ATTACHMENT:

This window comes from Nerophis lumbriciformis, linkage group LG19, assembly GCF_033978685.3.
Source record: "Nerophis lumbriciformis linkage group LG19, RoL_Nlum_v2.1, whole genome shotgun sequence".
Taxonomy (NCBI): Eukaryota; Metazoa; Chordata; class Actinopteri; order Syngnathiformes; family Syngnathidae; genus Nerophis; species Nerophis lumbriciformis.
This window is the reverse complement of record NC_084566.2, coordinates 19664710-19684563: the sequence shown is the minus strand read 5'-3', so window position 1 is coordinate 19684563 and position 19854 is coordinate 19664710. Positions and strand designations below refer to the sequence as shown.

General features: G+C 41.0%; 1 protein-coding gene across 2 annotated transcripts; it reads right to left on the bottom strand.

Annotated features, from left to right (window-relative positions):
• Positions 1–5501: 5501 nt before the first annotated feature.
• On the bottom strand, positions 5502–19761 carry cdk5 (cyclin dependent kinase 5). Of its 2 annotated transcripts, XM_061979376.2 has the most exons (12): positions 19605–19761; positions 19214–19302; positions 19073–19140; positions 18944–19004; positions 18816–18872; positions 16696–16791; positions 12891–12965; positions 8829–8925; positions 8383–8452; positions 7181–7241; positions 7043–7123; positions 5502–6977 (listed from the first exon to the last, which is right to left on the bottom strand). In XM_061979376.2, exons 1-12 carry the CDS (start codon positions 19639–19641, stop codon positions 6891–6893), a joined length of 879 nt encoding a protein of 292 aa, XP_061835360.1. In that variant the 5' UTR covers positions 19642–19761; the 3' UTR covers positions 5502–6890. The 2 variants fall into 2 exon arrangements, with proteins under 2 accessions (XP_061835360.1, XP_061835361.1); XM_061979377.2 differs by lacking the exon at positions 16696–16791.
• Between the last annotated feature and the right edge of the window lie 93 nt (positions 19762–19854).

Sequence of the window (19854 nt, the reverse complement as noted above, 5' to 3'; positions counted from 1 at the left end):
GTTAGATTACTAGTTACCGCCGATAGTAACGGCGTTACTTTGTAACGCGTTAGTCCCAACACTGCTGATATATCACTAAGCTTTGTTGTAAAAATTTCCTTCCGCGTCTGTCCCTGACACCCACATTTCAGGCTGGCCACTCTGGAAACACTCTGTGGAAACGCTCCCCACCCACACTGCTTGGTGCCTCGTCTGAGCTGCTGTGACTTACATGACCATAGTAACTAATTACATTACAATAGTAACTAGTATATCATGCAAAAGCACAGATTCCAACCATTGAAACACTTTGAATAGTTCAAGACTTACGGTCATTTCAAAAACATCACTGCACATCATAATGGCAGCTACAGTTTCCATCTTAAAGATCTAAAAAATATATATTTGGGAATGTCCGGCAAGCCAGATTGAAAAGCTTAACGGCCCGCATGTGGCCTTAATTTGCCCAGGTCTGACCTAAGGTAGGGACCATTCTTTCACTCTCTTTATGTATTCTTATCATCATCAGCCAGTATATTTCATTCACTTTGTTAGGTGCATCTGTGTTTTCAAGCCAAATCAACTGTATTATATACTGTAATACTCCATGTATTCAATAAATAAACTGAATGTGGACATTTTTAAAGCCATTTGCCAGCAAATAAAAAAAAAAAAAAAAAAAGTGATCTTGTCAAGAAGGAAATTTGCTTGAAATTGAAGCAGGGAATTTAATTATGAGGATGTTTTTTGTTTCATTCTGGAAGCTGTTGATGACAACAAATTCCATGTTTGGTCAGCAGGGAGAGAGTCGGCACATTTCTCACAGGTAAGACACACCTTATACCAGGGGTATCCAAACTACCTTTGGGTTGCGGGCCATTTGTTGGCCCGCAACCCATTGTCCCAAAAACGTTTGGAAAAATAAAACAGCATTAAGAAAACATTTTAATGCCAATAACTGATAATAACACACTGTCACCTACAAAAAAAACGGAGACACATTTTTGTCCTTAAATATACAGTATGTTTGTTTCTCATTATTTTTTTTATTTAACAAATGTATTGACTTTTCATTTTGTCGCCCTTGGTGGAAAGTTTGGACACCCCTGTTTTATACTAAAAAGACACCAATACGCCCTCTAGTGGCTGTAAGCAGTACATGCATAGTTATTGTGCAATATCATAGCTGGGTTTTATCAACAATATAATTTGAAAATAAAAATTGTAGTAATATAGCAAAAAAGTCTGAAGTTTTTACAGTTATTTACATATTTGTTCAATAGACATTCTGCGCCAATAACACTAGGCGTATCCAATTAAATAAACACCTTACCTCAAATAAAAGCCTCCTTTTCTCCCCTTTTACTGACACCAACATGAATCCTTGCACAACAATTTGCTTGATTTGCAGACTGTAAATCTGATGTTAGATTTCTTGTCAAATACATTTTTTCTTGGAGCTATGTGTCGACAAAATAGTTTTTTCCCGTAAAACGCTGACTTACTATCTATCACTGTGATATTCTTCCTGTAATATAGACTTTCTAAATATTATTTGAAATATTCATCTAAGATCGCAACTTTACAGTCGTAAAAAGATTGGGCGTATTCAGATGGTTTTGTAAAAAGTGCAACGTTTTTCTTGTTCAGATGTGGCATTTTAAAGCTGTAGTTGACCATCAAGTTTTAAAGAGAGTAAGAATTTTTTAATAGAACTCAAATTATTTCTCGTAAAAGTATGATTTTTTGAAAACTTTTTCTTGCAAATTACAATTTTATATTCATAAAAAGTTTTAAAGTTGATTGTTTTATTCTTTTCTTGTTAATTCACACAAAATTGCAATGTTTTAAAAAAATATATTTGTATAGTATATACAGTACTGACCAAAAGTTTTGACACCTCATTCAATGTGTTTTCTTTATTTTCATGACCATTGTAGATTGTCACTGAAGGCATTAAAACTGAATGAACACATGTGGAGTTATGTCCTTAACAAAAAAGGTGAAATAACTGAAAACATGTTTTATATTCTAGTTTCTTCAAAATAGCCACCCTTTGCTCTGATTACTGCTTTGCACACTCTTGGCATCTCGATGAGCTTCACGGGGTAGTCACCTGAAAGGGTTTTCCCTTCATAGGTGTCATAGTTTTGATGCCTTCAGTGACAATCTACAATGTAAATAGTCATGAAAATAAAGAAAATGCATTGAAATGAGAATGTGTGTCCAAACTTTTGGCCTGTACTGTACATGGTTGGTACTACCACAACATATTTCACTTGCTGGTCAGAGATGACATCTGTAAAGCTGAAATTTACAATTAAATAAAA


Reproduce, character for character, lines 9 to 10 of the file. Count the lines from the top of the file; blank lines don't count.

• Between the last annotated feature and the right edge of the window lie 93 nt (positions 19762–19854).

Sequence of the window (19854 nt, the reverse complement as noted above, 5' to 3'; positions counted from 1 at the left end):